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Australia's new aquatic tarantulas

Discussion in 'Tarantula Questions & Discussions' started by RezonantVoid, Feb 13, 2019.

  1. Theneil

    Theneil Arachnoprince Active Member

    i received them as 3" juveniles (i think they grew at least 1.5" when they molted though) Not sure when they were exported from australia but i would assume that they are descendants due to buying them from a reputable source.
  2. Beggottenson

    Beggottenson Arachnoknight

    I’m still wondering that as well hahaha I believe they are the same not exactly sure, but I’m sad now :(
  3. Theneil

    Theneil Arachnoprince Active Member

    I'm not saying they aren't rare, just that usually i can't afford the stuff that is marked *rare* LOL. The seller does get some pretty crazy stuff, so mayne i just got lucky.

    Don't be sad. Be glad. Rare or not you like your T, yes? ;)
  4. EtienneN

    EtienneN Arachnonovelist-musician-artist Arachnosupporter

    This reminds me of a plot for a Syfy channel Creature movie. But an actual documentary would be amazing.
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  5. Beggottenson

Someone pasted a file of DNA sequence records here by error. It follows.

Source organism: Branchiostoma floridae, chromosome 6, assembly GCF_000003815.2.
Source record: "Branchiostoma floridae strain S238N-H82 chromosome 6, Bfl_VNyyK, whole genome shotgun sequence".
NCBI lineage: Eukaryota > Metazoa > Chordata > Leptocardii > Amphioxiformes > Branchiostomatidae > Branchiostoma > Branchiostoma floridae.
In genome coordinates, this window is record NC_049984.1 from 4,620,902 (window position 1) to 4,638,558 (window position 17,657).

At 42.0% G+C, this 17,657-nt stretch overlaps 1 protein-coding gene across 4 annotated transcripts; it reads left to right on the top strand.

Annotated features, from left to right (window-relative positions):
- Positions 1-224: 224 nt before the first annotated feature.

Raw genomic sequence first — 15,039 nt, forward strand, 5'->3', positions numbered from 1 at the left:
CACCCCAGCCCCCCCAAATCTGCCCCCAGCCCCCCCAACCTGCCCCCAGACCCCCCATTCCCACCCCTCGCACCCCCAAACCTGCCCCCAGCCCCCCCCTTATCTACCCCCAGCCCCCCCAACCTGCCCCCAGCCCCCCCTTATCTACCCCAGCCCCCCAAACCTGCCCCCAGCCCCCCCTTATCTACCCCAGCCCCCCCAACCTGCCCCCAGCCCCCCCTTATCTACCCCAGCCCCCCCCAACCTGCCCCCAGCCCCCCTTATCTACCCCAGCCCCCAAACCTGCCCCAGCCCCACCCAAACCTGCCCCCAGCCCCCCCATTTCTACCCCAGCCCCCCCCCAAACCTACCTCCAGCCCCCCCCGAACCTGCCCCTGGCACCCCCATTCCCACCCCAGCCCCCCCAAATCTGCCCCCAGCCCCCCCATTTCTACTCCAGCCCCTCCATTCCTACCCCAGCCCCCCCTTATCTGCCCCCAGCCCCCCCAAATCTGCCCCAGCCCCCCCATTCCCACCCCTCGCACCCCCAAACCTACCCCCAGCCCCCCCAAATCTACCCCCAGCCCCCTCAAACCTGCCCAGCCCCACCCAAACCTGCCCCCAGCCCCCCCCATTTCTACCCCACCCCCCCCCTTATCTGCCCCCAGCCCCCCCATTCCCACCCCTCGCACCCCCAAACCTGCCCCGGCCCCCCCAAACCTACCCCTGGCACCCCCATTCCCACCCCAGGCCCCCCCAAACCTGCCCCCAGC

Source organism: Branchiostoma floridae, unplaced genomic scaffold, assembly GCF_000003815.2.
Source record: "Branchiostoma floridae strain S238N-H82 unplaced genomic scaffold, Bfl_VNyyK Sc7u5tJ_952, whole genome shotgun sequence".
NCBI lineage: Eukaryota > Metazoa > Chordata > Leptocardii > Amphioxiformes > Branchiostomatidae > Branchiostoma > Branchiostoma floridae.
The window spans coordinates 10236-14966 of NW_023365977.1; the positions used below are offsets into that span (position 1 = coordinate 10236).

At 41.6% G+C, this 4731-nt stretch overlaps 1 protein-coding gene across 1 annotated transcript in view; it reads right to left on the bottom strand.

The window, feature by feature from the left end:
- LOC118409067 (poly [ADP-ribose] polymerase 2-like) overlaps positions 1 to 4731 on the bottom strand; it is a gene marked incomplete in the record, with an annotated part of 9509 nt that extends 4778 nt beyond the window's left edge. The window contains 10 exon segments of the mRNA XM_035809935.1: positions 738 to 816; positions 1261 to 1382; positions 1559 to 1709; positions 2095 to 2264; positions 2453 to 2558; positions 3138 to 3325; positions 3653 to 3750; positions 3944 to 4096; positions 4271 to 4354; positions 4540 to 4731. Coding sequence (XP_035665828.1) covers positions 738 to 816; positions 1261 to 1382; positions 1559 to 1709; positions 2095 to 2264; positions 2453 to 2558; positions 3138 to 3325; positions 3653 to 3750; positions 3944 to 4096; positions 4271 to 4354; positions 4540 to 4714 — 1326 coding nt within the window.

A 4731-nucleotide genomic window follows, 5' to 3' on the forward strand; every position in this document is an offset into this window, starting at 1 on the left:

Beggottenson Arachnoknight

    Hahahahaha hey at least you have it, I love it Hahahahah
  6. Darth Molt

    Darth Molt Arachnosquire

    Hearing about new species of tarantulas is so cool to me let alone 25,000 wild healthy Ts this is great news that tarantulas are still thriving in the wild...I love it <3
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  7. RezonantVoid

    RezonantVoid Hollow Knight Arachnosupporter

    The documentary was interesting. The tarantulas are undoubtedly a new genus, completely red with quite a raised carapace and extremely thick legs, as well as a fuzzy appearance. Now, @Nightstalker47 I thought you'd find this bit interesting. My guess was they stayed underwater for a week or 2, but it appears that they stay submerged for a whopping average of 4 months until the monsoon floods subside, by limiting movement to nearly zero. That has to count as aquatic, or amphibious at the very least :p
    Last edited: Feb 17, 2019
    • Informative Informative x 1
  8. AphonopelmaTX

    AphonopelmaTX Moderator Staff Member

    It is truly remarkable that these tarantulas stay there and wait out the floods. It makes me wonder what is so wrong with the surrounding area that they haven't moved out of the flood plain. The fact they stay submerged underwater for 4 months doesn't make them aquatic and certainly not amphibious. Since you say they limit their movement to nearly zero, it means they have to conserve as much energy as possible in order to survive without eating, drinking, and to live on the minuscule amount of oxygen trapped by hairs around the book lungs. Similar to how other mygales are able to survive at the bottom of swimming pools when they accidentally fall in or how tarantulas survive near freezing temperatures sealed in their burrows during winter without eating or drinking for months.